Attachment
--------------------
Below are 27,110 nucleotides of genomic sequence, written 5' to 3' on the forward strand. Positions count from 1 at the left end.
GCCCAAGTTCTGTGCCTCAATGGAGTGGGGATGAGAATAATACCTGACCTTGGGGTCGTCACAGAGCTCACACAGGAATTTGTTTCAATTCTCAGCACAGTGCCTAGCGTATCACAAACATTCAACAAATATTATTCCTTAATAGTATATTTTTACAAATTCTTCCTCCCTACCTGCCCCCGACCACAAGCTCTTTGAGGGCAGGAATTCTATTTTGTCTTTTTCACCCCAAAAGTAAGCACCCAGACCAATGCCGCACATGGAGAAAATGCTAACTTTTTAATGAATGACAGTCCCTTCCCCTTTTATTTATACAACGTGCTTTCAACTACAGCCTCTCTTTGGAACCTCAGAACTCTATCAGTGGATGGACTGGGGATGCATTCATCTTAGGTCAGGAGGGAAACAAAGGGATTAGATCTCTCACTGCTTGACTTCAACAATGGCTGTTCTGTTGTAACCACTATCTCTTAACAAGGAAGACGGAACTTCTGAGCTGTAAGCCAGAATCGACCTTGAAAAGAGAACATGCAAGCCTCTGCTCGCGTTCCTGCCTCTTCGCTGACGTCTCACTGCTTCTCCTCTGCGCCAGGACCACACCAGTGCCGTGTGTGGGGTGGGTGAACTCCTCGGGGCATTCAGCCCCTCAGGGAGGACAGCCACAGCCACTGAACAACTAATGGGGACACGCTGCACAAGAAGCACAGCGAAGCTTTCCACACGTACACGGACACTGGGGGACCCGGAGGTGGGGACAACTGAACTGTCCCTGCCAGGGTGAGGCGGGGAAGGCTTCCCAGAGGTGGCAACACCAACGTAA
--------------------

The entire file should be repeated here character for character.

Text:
Below are 27,110 nucleotides of genomic sequence, written 5' to 3' on the forward strand. Positions count from 1 at the left end.
GCCCAAGTTCTGTGCCTCAATGGAGTGGGGATGAGAATAATACCTGACCTTGGGGTCGTCACAGAGCTCACACAGGAATTTGTTTCAATTCTCAGCACAGTGCCTAGCGTATCACAAACATTCAACAAATATTATTCCTTAATAGTATATTTTTACAAATTCTTCCTCCCTACCTGCCCCCGACCACAAGCTCTTTGAGGGCAGGAATTCTATTTTGTCTTTTTCACCCCAAAAGTAAGCACCCAGACCAATGCCGCACATGGAGAAAATGCTAACTTTTTAATGAATGACAGTCCCTTCCCCTTTTATTTATACAACGTGCTTTCAACTACAGCCTCTCTTTGGAACCTCAGAACTCTATCAGTGGATGGACTGGGGATGCATTCATCTTAGGTCAGGAGGGAAACAAAGGGATTAGATCTCTCACTGCTTGACTTCAACAATGGCTGTTCTGTTGTAACCACTATCTCTTAACAAGGAAGACGGAACTTCTGAGCTGTAAGCCAGAATCGACCTTGAAAAGAGAACATGCAAGCCTCTGCTCGCGTTCCTGCCTCTTCGCTGACGTCTCACTGCTTCTCCTCTGCGCCAGGACCACACCAGTGCCGTGTGTGGGGTGGGTGAACTCCTCGGGGCATTCAGCCCCTCAGGGAGGACAGCCACAGCCACTGAACAACTAATGGGGACACGCTGCACAAGAAGCACAGCGAAGCTTTCCACACGTACACGGACACTGGGGGACCCGGAGGTGGGGACAACTGAACTGTCCCTGCCAGGGTGAGGCGGGGAAGGCTTCCCAGAGGTGGCAACACCAACGTAA